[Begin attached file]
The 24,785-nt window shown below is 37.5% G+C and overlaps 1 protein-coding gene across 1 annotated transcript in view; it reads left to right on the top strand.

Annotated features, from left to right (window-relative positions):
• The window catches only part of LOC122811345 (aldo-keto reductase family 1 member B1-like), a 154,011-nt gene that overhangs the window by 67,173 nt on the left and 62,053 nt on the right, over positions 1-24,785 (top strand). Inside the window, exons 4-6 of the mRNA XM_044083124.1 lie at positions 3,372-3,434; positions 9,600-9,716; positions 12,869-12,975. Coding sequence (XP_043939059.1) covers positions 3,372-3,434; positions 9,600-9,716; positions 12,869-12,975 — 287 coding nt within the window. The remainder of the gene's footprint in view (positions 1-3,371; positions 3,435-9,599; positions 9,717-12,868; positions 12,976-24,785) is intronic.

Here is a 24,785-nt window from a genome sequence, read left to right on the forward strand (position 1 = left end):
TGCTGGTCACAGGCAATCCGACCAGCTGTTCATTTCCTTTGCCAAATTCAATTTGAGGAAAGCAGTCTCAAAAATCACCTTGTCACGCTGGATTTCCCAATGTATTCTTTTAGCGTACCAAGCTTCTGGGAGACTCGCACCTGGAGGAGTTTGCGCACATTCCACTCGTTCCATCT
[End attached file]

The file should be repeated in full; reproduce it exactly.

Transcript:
The 24,785-nt window shown below is 37.5% G+C and overlaps 1 protein-coding gene across 1 annotated transcript in view; it reads left to right on the top strand.

Annotated features, from left to right (window-relative positions):
• The window catches only part of LOC122811345 (aldo-keto reductase family 1 member B1-like), a 154,011-nt gene that overhangs the window by 67,173 nt on the left and 62,053 nt on the right, over positions 1-24,785 (top strand). Inside the window, exons 4-6 of the mRNA XM_044083124.1 lie at positions 3,372-3,434; positions 9,600-9,716; positions 12,869-12,975. Coding sequence (XP_043939059.1) covers positions 3,372-3,434; positions 9,600-9,716; positions 12,869-12,975 — 287 coding nt within the window. The remainder of the gene's footprint in view (positions 1-3,371; positions 3,435-9,599; positions 9,717-12,868; positions 12,976-24,785) is intronic.

Here is a 24,785-nt window from a genome sequence, read left to right on the forward strand (position 1 = left end):
TGCTGGTCACAGGCAATCCGACCAGCTGTTCATTTCCTTTGCCAAATTCAATTTGAGGAAAGCAGTCTCAAAAATCACCTTGTCACGCTGGATTTCCCAATGTATTCTTTTAGCGTACCAAGCTTCTGGGAGACTCGCACCTGGAGGAGTTTGCGCACATTCCACTCGTTCCATCT